Component                                                                                                                                                                                                                                                  
Outcomes
1, 2, 3, 4, 5                                                                                                                                                                                                                                                                                                                                                                                                                                                                                                        
Project contains all five project components: Introduction, Review of Literature, Research Methodology, Results & Discussion, and Directions for Future Research and is completed on a professional-level. Project contains all five project components: Introduction, Review of Literature, Research Methodology, Results & Discussion, and Directions for Future Research. Project is lacking one or more of the five project components: Introduction, Review of Literature, Research Methodology, Results & Discussion, and Directions for Future Research. Project does not contain the five project components: Introduction, Review of Literature, Research Methodology, Results & Discussion, and Directions for Future Research.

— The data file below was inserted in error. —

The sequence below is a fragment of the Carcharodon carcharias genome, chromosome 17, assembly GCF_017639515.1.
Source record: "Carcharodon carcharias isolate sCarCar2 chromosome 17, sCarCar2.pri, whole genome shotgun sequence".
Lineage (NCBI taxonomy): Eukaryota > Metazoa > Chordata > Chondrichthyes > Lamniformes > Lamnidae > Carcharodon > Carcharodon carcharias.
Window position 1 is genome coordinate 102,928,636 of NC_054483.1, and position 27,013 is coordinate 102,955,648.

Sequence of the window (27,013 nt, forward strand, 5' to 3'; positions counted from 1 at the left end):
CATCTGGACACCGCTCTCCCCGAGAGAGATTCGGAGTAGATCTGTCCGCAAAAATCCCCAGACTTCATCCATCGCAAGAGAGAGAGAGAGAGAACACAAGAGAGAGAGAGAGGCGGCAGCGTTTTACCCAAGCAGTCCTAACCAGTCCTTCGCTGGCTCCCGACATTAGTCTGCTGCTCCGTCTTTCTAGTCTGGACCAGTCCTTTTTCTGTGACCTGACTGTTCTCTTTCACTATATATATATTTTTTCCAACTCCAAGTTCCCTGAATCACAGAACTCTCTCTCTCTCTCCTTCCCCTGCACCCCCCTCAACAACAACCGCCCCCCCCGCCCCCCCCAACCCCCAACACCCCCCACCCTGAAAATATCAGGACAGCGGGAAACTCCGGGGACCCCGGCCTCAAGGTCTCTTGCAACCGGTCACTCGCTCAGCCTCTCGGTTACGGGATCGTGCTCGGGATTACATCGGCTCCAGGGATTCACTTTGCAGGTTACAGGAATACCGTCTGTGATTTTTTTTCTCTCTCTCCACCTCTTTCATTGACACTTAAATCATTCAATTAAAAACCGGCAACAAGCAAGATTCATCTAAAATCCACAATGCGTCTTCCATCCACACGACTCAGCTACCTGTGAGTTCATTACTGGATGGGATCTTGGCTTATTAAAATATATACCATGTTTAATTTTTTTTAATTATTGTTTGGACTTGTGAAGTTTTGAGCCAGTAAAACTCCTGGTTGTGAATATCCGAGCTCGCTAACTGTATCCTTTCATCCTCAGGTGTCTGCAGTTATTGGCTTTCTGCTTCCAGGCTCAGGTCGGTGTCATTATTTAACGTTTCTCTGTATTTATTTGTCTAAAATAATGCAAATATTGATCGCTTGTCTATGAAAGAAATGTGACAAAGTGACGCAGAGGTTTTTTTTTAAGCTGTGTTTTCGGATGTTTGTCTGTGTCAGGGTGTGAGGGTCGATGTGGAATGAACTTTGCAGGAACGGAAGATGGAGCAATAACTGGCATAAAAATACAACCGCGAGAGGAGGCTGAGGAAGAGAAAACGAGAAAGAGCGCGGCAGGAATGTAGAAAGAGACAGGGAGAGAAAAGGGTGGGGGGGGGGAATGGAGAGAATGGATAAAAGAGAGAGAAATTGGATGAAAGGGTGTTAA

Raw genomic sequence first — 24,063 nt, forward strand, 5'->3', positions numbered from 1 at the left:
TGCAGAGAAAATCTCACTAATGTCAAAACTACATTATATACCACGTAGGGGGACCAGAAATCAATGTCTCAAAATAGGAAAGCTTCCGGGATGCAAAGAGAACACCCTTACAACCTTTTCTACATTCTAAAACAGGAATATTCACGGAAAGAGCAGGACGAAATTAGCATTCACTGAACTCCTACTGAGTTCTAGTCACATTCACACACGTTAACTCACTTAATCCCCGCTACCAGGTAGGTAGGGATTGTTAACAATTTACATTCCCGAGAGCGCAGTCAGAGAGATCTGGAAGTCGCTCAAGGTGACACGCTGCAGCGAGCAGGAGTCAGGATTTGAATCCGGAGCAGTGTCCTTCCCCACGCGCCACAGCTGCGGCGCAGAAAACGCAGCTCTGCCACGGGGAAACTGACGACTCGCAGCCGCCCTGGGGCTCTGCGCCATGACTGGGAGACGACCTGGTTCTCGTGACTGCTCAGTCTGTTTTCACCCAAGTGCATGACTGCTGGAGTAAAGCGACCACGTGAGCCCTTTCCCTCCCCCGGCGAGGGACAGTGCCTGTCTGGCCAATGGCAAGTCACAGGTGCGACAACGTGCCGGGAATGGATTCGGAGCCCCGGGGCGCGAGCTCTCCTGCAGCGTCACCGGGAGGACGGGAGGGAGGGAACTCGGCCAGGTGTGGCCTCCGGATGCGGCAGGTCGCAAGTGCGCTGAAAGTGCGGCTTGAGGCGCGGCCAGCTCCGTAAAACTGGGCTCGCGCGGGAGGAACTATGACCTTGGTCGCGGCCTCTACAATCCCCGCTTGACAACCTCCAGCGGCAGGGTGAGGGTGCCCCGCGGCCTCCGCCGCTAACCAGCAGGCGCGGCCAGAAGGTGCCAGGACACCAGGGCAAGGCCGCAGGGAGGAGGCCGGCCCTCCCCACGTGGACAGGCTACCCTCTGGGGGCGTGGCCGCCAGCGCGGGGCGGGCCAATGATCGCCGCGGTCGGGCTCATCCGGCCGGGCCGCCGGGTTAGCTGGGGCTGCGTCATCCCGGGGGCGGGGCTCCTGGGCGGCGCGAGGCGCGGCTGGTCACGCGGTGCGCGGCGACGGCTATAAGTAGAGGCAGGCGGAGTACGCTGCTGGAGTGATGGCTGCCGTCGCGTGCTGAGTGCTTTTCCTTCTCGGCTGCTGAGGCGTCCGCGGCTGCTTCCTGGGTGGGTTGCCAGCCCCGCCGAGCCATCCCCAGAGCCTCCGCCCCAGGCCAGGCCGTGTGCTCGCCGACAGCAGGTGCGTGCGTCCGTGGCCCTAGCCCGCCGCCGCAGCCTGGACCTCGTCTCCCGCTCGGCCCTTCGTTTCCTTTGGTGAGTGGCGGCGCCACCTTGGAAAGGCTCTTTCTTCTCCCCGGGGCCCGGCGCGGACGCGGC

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Last Updated:8/23/2007 9:04:55 AM